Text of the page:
When did walking down Main Street, employed or not, become a crime?
This isn't my first commentary about local squawk radio and I'm sure it won't be my last, since the business model of ugly, uninformed vitriol appears to work for that medium.
I am referring to a host who complained about unemployed black youth walking down Main Street in Lexington.
Many thoughts came to my mind after the initial shock of these comments wore off.
Never miss a local story.
What sort of person would make such a comment? Why would anyone simply walking down the street pose a problem? How does one know that someone is unemployed simply by looking at them?
I am sure that there are unemployed white youth walking down Main Street. Why did the host not mention them?
Left unsaid was whether black people whom he perceived as being employed also presented a problem when seen walking down Main Street.
Needless to say, walking down the street while black or while unemployed is not a crime and it should not alarm others. What we have is an example of racial profiling.
Perhaps this will help white people of good faith to understand why black parents fear for the safety of their kids.
Free lunch for all a bad idea
Giving a free lunch at 27 Fayette County schools to all students, regardless of income, to me is discrimination.
How can you do that? It's feeding children, and there is no better way to spend money, but do you have to feed them all?
From the few children that I have contact with they say the portions are small, which is good because they don't care for the vegetables. So what have you accomplished?
Before, we had criteria: the parents were below a certain income level. A system that bundles the haves and have-nots but is dependent on location does not work for me.
Norman M. Newsome
Full-time work for full-time pay
I am very concerned about the ethics complaint filed by Larry Owens against Fayette County Coroner Gary Ginn.
If Ginn receives a full-time salary he should be working full time.
There needs to be a state statute that requires all elected officials who receive full-time salaries from taxpayers to put in a 40-hour workweek.
This complaint needs to be investigated, and if found substantiated it needs to be prosecuted in Fayette Circuit Court for theft. Would the University of Kentucky, Ginn's other employer, allow him to work two hours a day for a full-time salary? I seriously doubt it.
James Jeffrey Coleman
Leave out partisan cheerleading
I have no problem with political columnist Sam Youngman exposing the missteps and vulnerabilities of Alison Grimes. But how about showing a little more balance by critiquing the McConnell campaign as well?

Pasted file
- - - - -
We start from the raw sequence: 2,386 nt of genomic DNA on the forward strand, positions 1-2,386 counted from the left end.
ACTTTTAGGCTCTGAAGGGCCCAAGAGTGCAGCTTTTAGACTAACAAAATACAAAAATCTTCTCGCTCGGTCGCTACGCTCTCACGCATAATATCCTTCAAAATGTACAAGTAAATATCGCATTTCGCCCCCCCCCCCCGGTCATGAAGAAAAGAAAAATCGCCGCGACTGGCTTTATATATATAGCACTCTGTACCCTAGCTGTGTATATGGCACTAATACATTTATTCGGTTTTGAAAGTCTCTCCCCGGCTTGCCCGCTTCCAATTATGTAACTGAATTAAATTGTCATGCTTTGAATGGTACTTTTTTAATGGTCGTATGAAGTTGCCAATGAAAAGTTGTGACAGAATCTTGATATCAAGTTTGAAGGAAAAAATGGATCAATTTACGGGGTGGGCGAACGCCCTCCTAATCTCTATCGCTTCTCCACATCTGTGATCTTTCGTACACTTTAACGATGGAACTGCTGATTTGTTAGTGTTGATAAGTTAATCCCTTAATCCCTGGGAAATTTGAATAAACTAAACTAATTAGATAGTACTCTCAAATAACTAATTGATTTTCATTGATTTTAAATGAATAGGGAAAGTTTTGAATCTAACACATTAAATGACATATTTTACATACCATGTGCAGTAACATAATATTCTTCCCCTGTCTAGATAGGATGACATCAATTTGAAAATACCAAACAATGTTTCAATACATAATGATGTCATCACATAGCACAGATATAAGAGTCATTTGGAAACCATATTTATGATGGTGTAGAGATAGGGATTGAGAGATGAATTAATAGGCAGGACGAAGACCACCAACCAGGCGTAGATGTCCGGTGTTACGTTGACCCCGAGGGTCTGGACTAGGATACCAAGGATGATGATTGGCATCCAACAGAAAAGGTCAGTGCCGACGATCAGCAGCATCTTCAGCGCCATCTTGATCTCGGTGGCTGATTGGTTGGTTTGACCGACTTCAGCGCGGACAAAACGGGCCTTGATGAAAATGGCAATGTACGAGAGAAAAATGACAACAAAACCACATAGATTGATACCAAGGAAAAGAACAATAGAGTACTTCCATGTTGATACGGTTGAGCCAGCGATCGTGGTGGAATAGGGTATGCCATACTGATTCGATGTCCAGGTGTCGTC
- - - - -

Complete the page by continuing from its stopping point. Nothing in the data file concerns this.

In a recent column, Youngman dwelt only on Grimes "raising money and taking shots at McConnell." No mention was made of McConnell's regular attendance at right-wing fundraisers or of the continuous cheap shots at President Barack Obama's character.
Youngman might have also explained why McConnell "continues to be terribly unpopular in Kentucky" rather than insinuating that it is related to Grimes taking cheap shots. McConnell's low approval ratings may have something to do with his voting record that has consistently neglected the needs of women, college students, workers, the poor, and the environment.
Virtually all political advertising on TV lacks substance and contributes nothing to elevating the quality of needed public discussion. It is not fair to single out only one party for this practice.
Of course, Youngman is entitled to his own values and opinions, but he also has a responsibility to bring a modicum of fairness and balance to his reporting and not simply become a partisan cheerleader.
Charles L. Davis
For the next 60 to 70 years, UK students in the college of architecture might cringe when they see the cracker-box designs of the new dorms that have been built on campus.
It appears that the new plan favors dollar signs as the most important images while trampling all over design principles.
The new structures look more like waterfront warehouses than university dormitories.
Barr accessible and informative
Just a word of advice for columnist Larry Keeling: Ben Chandler lost his job in Congress because he didn't think he had to communicate with his constituents. He ducked us at every opportunity while soaking up free trips all over the world on our dime.
Rep. Andy Barr made a pledge to be both accessible and informative to the people in his district. He has been both and most of us who are not hard left liberals with an agenda appreciate it. My money gets wasted in Washington on things much worse than a postage stamp.
Too much coverage of gay issues
The Herald-Leader continues to put all this devious sexual activity on the front page as you did July 30 about the poll on gay marriage. Surely, those who patronize the paper would enjoy reading something pleasurable that occurs in the surrounding areas of Lexington.
If people delve into this homosexual lifestyle, it is their personal business. But I deem your repetitiveness on this subject as continuing to flaunt and advertise for those who subject themselves to this lifestyle.
Things may be changing and opening up, but I hold steadfast in my Christian beliefs. Unfortunately, there is a segment that keeps pushing for acceptance of homosexuality from the rest of us. I say, "Quit trying to shove something down my throat that I choose not to swallow."
If I had a young child I would not welcome your paper into my home. Home is about family life congruent to rearing children, dining together and communicating on a daily basis. My college degree was in consumer science, which focused on home and family as the center for all necessary components of survival. However, I admit the walls are weakening.